November 17, 2016
Banks serve as the bedrock of the economy, and that bedrock is changing. These changes represent a direct attack against the current banking business model and associated P&Ls. Our Empowered Customer and North America Consumer Technographics data tells us:
- Only 50% of bank customers are willing to keep their existing level of business with their bank.
- Only 59% of bank customers are willing to purchase additional products or services, meaning 41% are not.
- Almost 50% of Progressive Pioneers – the most progressive of our five customer segments representing 25% of consumers in 2016 – indicate they are likely to switch banks in the next year.
- 21% of Progressive Pioneers have closed a bank account in the past 3 years.
To understand the changing landscape, I moderated a panel of experts – Peter Wannemacher, Sam Bishop, and Ted Schadler – to discuss how banks are starting to recognize and react to beacons of change. Here are the key takeaways:
- Customers are on the move: Our Empowered Customer research reveals that 40% of consumers (Progressive Pioneers and Savvy Seekers) have a high willingness and ability to shift spend based on a poor experience. The original belief was this was “millennials being millennials” who have limited buying power. However, our research shows that these consumers also include Gen X and Young Boomers who do have buying power. These two segments constituted 39% of the measured population in 2015 and now constitute 46% of the population – staggering growth of seven points in just one year. That means that we are nearing the tipping point where hyperadoption and hyperabandonment are common behaviors.
- Customer behavior is putting pressure on the bank’s business model and P&L: The changing customer dynamic represents an immediate attack on most banks’ business model; for some it represents an existential threat. Banks have relied on a lifetime loyalty factor, assuming that an initial checking or savings account as a young adult predicts a future buyer of auto loans, mortgages, home equity lines, and investment services. That inferred relationship is dead. This puts pressure on the business model and P&L that depend on a win-them/keep-them relationship.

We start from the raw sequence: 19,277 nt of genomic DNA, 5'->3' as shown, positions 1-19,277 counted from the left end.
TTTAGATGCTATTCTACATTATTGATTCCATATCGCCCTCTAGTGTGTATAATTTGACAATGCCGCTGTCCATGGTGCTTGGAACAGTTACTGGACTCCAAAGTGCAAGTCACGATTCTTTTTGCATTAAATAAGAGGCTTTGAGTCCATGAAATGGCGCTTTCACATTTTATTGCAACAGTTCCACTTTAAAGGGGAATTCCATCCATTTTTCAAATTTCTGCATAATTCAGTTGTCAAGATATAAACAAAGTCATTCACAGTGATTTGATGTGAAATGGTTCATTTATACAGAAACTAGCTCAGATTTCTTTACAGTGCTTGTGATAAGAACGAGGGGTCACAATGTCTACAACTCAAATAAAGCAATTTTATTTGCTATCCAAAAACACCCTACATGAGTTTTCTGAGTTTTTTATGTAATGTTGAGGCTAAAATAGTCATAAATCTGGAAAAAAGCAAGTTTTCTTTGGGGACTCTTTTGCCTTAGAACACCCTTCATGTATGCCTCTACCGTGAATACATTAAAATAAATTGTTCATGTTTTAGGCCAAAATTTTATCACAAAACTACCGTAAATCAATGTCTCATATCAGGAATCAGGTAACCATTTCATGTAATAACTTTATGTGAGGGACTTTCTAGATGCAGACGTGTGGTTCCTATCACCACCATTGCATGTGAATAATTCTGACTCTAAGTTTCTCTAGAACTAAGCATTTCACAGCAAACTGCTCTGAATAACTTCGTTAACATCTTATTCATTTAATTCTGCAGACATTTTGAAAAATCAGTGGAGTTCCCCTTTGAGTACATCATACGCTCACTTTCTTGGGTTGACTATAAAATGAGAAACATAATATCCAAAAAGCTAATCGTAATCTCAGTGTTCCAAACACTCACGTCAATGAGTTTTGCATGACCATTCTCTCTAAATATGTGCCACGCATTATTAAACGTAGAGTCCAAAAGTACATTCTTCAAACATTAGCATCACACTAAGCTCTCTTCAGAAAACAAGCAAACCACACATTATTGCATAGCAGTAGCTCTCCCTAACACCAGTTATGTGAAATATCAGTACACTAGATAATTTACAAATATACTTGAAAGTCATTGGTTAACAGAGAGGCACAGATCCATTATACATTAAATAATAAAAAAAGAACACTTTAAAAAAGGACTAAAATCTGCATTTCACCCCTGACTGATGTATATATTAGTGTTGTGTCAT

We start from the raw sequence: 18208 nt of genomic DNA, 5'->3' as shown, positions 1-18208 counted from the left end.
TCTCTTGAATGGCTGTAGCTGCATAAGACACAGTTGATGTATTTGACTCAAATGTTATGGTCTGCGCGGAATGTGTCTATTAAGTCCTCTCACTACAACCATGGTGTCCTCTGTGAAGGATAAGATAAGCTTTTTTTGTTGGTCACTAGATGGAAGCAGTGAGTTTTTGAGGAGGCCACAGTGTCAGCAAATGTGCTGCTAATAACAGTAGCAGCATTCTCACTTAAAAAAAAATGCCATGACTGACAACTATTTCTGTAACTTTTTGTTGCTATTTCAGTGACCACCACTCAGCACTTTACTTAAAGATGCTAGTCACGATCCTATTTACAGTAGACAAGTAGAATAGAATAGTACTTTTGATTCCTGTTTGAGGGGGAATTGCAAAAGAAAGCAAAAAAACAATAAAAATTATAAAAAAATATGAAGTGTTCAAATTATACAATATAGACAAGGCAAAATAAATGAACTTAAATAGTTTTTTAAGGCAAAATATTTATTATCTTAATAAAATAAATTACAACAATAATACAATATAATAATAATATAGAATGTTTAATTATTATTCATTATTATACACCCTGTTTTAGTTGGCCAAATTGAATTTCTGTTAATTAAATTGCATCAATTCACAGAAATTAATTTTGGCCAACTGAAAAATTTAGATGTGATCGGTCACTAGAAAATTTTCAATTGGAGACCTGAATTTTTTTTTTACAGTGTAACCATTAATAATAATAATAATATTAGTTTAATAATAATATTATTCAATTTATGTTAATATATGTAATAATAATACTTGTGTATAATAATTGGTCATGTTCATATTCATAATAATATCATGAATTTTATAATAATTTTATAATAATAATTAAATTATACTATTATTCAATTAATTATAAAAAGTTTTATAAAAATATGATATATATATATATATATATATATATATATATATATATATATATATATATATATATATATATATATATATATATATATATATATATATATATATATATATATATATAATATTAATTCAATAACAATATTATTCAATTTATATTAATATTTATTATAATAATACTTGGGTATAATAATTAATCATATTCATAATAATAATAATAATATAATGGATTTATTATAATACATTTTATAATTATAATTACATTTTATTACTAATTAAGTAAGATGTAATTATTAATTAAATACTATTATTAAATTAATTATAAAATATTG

- Current engagement and experience models are tone deaf: Banks are good at running their businesses and the customer transactions that fuel their business. Unfortunately, that is no longer enough. In our CX Index, we found a 12 point differential between the sector CX benchmark and the extent banks make customers feel valued. There’s a 30 point differential between the industry benchmark and the extent to which bank customers feel their loyalty is rewarded. Simply put, there is an emotional gulf between banks and customers that banks need to address. Many banks have CX initiatives underway – there is a clear mandate to get underneath and address the emotion gap that exacerbates revenue churn and lack of enrichment of other bank offerings.
- Don’t just “appify” current digital practices: Customers across generations are seeking both richer and more personalized digital experiences. Banks have been active in creating digital services and mobile apps to address this need, but in reality, they have been codifying existing practices and not creating new experiences that evoke greater affinity. This has been an extremely positive step in driving up transaction ease and effectiveness but has done little to repair the emotional gap. Layering in everyday content or utilities that adds real value and engagement and makes the bank a valuable part of life is neither natural nor easy, but it is necessary.
- Far-reaching digital transformation is needed – now. The irony is that banks have an extraordinary amount of data and opportunity to bridge the gap; the challenge is converting that data into personalized experiences. This opportunity points at:
The many and old systems of record: Some banks are making major investments (in the billions) in modernizing and federating systems of record to unlock the extraordinary customer data value – giving us a glimpse of what leaders are doing (and what fast followers and others will need to contemplate) to respond to customer dynamics.
New systems of insight: Some banks are making early investments in artificial intelligence and machine learning to intelligently harvest and employ the treasure trove of customer transactional and behavioral data. These banks realize gains now and put in place systems that continuously learn and improve experiences.
New systems of engagement: Banks are faced with a diminishing relationship equity that threatens growth, but the answer is not more human touchpoints for customers increasingly seeking digital engagement. Rather, leveraging investments in systems of record and systems of insight, banks will implement intelligent, predictive services that can deliver just-in-time value to customers – whether that is video chat, conversational interfaces, or intelligent agents – that exploit technology to help form more valuable, stickier relationships.
Banks are at a crossroads where customer behaviors and expectations are threatening the relevance and productivity of banks current business and economic model. Technology helped empower customers and disruptors that threaten banks today; technology can help banks address these threats to reshape and rebuild relationships with customers and create sustainable growth.